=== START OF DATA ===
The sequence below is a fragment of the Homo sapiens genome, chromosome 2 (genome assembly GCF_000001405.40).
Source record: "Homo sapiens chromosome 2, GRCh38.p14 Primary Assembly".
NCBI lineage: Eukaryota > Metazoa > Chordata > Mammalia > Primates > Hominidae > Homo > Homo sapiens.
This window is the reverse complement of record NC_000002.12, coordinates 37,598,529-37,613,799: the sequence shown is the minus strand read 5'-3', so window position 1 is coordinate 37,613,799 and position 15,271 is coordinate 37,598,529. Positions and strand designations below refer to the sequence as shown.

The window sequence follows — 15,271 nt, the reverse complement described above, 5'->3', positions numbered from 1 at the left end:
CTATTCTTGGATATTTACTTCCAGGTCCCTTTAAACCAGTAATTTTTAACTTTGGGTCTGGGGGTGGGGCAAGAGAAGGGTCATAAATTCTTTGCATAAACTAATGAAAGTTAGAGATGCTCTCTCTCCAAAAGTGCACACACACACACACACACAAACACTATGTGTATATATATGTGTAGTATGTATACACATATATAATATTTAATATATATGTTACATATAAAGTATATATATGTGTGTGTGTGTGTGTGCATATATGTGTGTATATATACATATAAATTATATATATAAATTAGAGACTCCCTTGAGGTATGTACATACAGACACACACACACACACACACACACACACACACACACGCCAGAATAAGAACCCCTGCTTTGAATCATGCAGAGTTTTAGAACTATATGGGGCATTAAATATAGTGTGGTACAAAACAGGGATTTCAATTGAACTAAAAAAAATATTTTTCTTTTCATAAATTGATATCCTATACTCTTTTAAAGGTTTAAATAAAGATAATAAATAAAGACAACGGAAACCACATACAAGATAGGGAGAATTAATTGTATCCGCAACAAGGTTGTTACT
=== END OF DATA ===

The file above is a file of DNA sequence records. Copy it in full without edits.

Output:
The sequence below is a fragment of the Homo sapiens genome, chromosome 2 (genome assembly GCF_000001405.40).
Source record: "Homo sapiens chromosome 2, GRCh38.p14 Primary Assembly".
NCBI lineage: Eukaryota > Metazoa > Chordata > Mammalia > Primates > Hominidae > Homo > Homo sapiens.
This window is the reverse complement of record NC_000002.12, coordinates 37,598,529-37,613,799: the sequence shown is the minus strand read 5'-3', so window position 1 is coordinate 37,613,799 and position 15,271 is coordinate 37,598,529. Positions and strand designations below refer to the sequence as shown.

The window sequence follows — 15,271 nt, the reverse complement described above, 5'->3', positions numbered from 1 at the left end:
CTATTCTTGGATATTTACTTCCAGGTCCCTTTAAACCAGTAATTTTTAACTTTGGGTCTGGGGGTGGGGCAAGAGAAGGGTCATAAATTCTTTGCATAAACTAATGAAAGTTAGAGATGCTCTCTCTCCAAAAGTGCACACACACACACACACACAAACACTATGTGTATATATATGTGTAGTATGTATACACATATATAATATTTAATATATATGTTACATATAAAGTATATATATGTGTGTGTGTGTGTGTGCATATATGTGTGTATATATACATATAAATTATATATATAAATTAGAGACTCCCTTGAGGTATGTACATACAGACACACACACACACACACACACACACACACACACACGCCAGAATAAGAACCCCTGCTTTGAATCATGCAGAGTTTTAGAACTATATGGGGCATTAAATATAGTGTGGTACAAAACAGGGATTTCAATTGAACTAAAAAAAATATTTTTCTTTTCATAAATTGATATCCTATACTCTTTTAAAGGTTTAAATAAAGATAATAAATAAAGACAACGGAAACCACATACAAGATAGGGAGAATTAATTGTATCCGCAACAAGGTTGTTACT